tl/dr: This is your hosting company's problem, not yours. You'll have
to contact them to get it fixed. Their security policies shouldn't
lock you out of your own account. They need to do security better.
You already have some answers that I agree heartily with and which cover the technical aspects of this, but I'm throwing in another answer to cover a "business" item. Here you hit on the crux of the issue:
However as a result of the authentication failures, my hosting
provider keeps locking the email account.
In otherwords, the problem isn't your problem. You have done everything you can to secure your account on someone else's mail server - you are using a strong password that can't be brute forced. The underlying issue here is that your hosting provider has implemented a bad security policy. As @vidarlo mentioned, this is just the background noise of the internet. Your hosting provider should know this. Unfortunately their chosen response has the side effect of locking you out of your account.
In essence the combination of your hosting company's choice of security policies and the standard password scanning that happens to every server on the internet has resulted in a denial of service (DoS) of your email. If your email went down because someone attempted an actual DoS of your hosting provider and filled their networks with useless bandwidth, the solution would be quite simple. You wouldn't be here asking what you can do to fix the problem - you'd be talking to your provider and asking them to fix it. After all, the whole point of using a third party email service provider is for them to provide you with a service. If you are not being provided with that service, either because their servers went down, or because their network is crippled by a DoS, or because their security policy is overly zealous and locks you out of your account, then the only real solution is for your hosting provider to fix it and provide you with the service that you are paying them to give you.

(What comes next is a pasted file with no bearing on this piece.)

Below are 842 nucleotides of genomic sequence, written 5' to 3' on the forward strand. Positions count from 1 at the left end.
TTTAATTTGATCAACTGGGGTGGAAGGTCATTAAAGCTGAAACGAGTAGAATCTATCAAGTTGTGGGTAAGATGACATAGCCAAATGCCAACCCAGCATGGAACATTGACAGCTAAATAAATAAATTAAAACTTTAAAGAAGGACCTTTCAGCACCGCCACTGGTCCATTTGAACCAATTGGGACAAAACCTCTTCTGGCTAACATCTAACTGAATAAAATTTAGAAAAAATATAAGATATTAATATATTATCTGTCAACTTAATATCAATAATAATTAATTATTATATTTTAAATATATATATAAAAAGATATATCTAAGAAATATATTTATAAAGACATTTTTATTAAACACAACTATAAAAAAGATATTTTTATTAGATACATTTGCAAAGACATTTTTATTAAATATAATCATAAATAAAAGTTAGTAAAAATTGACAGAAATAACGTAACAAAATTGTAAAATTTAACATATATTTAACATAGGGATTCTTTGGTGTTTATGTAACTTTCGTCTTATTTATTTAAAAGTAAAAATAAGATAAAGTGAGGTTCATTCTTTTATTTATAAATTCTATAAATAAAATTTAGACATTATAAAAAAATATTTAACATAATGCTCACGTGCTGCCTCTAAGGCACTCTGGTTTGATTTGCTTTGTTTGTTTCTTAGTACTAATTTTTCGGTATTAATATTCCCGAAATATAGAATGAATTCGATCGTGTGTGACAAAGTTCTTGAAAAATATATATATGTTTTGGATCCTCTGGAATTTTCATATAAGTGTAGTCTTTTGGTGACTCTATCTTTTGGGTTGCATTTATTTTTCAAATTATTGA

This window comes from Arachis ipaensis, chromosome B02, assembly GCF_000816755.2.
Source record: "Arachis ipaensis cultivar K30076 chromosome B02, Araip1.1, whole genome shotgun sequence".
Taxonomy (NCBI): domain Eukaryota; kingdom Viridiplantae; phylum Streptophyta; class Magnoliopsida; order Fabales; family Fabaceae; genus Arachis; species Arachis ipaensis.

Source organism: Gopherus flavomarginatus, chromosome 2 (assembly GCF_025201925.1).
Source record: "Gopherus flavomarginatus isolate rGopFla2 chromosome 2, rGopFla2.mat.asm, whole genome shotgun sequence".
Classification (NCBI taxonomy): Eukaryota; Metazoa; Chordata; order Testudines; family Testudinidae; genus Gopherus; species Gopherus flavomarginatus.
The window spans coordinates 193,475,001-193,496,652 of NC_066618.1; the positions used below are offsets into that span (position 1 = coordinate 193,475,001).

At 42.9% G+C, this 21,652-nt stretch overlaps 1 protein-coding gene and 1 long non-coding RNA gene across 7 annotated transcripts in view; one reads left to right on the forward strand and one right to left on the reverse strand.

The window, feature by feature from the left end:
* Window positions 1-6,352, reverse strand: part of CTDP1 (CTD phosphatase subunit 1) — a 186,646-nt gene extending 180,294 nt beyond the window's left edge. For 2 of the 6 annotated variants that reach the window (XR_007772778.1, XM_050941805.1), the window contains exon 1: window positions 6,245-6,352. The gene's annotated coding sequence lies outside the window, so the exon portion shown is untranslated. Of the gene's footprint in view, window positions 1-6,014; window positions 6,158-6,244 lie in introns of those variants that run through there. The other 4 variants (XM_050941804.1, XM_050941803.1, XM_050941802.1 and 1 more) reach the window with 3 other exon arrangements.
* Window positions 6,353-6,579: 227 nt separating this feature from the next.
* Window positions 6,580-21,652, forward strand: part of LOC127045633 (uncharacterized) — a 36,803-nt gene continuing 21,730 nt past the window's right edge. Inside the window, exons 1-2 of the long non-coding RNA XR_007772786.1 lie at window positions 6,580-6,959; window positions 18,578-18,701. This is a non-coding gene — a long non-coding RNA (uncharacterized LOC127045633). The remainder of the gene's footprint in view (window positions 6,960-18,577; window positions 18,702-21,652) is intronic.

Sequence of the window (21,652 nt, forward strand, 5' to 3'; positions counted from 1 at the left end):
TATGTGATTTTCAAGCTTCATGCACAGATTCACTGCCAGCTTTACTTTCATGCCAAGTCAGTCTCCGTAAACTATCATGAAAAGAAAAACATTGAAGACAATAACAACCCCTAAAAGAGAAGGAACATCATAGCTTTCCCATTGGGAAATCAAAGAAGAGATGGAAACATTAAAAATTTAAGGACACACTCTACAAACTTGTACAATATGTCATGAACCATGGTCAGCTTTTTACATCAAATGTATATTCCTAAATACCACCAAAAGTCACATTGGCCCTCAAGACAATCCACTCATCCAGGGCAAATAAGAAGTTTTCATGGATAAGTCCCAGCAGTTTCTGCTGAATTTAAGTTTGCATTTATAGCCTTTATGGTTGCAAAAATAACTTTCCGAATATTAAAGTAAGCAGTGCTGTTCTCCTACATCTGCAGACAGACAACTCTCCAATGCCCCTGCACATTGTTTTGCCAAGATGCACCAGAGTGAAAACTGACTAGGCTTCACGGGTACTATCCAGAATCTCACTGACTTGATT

Many questions we get here are the result of people ignoring security all together.. However, there are plenty more examples of people trying to do security but just doing it wrong. This is one of the latter. Therefore, you definitely need talk to your hosting provider and get them to fix it. If they can't provide you with the service you are paying for, then you need to switch to a provider that will (although hopefully it won't be the kind of provider that simply doesn't do security at all).